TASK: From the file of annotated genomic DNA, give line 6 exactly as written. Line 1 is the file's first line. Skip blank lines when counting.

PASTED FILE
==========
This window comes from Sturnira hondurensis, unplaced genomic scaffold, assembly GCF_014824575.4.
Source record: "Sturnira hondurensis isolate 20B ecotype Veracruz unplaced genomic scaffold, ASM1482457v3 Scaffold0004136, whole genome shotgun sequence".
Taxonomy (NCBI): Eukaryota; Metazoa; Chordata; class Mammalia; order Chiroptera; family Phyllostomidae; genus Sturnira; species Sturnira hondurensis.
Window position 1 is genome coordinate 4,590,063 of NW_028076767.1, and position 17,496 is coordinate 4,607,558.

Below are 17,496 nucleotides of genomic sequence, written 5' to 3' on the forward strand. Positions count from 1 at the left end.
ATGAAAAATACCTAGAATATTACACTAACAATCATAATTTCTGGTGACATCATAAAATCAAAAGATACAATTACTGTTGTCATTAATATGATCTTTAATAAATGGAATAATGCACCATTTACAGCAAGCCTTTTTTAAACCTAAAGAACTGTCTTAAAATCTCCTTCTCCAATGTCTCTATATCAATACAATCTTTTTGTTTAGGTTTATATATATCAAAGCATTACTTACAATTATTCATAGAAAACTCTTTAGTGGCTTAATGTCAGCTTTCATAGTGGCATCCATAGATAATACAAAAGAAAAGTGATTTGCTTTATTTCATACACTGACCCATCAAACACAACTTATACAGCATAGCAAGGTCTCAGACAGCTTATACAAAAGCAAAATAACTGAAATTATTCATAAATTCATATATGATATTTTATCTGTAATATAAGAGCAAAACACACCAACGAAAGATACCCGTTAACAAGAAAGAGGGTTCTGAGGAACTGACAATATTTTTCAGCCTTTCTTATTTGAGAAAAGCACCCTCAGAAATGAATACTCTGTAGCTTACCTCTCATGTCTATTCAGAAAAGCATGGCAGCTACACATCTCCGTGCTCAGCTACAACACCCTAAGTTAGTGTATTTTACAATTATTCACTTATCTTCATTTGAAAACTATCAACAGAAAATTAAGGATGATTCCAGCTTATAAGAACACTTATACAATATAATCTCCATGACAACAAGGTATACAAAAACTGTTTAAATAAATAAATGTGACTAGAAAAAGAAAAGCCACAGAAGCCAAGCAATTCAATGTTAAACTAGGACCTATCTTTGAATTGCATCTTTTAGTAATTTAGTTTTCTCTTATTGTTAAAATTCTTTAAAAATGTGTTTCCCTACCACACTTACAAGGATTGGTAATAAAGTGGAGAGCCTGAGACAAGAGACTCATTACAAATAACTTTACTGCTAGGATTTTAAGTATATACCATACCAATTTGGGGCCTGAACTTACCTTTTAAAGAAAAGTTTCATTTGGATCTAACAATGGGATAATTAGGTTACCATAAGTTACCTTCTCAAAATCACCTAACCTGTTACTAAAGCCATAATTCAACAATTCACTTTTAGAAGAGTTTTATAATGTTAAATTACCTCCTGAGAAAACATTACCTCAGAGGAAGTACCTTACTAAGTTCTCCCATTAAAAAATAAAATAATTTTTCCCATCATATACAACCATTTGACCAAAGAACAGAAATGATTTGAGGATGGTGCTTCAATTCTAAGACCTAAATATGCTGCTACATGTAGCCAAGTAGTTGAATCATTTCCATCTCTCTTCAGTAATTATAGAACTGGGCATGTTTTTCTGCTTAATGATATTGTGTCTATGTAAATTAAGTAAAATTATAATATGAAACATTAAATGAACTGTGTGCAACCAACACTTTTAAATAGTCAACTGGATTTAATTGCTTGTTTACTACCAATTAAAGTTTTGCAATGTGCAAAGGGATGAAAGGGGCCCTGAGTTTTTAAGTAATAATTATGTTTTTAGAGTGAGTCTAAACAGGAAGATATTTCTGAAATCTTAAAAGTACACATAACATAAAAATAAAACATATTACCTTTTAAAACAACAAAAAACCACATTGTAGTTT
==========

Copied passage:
ATGAAAAATACCTAGAATATTACACTAACAATCATAATTTCTGGTGACATCATAAAATCAAAAGATACAATTACTGTTGTCATTAATATGATCTTTAATAAATGGAATAATGCACCATTTACAGCAAGCCTTTTTTAAACCTAAAGAACTGTCTTAAAATCTCCTTCTCCAATGTCTCTATATCAATACAATCTTTTTGTTTAGGTTTATATATATCAAAGCATTACTTACAATTATTCATAGAAAACTCTTTAGTGGCTTAATGTCAGCTTTCATAGTGGCATCCATAGATAATACAAAAGAAAAGTGATTTGCTTTATTTCATACACTGACCCATCAAACACAACTTATACAGCATAGCAAGGTCTCAGACAGCTTATACAAAAGCAAAATAACTGAAATTATTCATAAATTCATATATGATATTTTATCTGTAATATAAGAGCAAAACACACCAACGAAAGATACCCGTTAACAAGAAAGAGGGTTCTGAGGAACTGACAATATTTTTCAGCCTTTCTTATTTGAGAAAAGCACCCTCAGAAATGAATACTCTGTAGCTTACCTCTCATGTCTATTCAGAAAAGCATGGCAGCTACACATCTCCGTGCTCAGCTACAACACCCTAAGTTAGTGTATTTTACAATTATTCACTTATCTTCATTTGAAAACTATCAACAGAAAATTAAGGATGATTCCAGCTTATAAGAACACTTATACAATATAATCTCCATGACAACAAGGTATACAAAAACTGTTTAAATAAATAAATGTGACTAGAAAAAGAAAAGCCACAGAAGCCAAGCAATTCAATGTTAAACTAGGACCTATCTTTGAATTGCATCTTTTAGTAATTTAGTTTTCTCTTATTGTTAAAATTCTTTAAAAATGTGTTTCCCTACCACACTTACAAGGATTGGTAATAAAGTGGAGAGCCTGAGACAAGAGACTCATTACAAATAACTTTACTGCTAGGATTTTAAGTATATACCATACCAATTTGGGGCCTGAACTTACCTTTTAAAGAAAAGTTTCATTTGGATCTAACAATGGGATAATTAGGTTACCATAAGTTACCTTCTCAAAATCACCTAACCTGTTACTAAAGCCATAATTCAACAATTCACTTTTAGAAGAGTTTTATAATGTTAAATTACCTCCTGAGAAAACATTACCTCAGAGGAAGTACCTTACTAAGTTCTCCCATTAAAAAATAAAATAATTTTTCCCATCATATACAACCATTTGACCAAAGAACAGAAATGATTTGAGGATGGTGCTTCAATTCTAAGACCTAAATATGCTGCTACATGTAGCCAAGTAGTTGAATCATTTCCATCTCTCTTCAGTAATTATAGAACTGGGCATGTTTTTCTGCTTAATGATATTGTGTCTATGTAAATTAAGTAAAATTATAATATGAAACATTAAATGAACTGTGTGCAACCAACACTTTTAAATAGTCAACTGGATTTAATTGCTTGTTTACTACCAATTAAAGTTTTGCAATGTGCAAAGGGATGAAAGGGGCCCTGAGTTTTTAAGTAATAATTATGTTTTTAGAGTGAGTCTAAACAGGAAGATATTTCTGAAATCTTAAAAGTACACATAACATAAAAATAAAACATATTACCTTTTAAAACAACAAAAAACCACATTGTAGTTT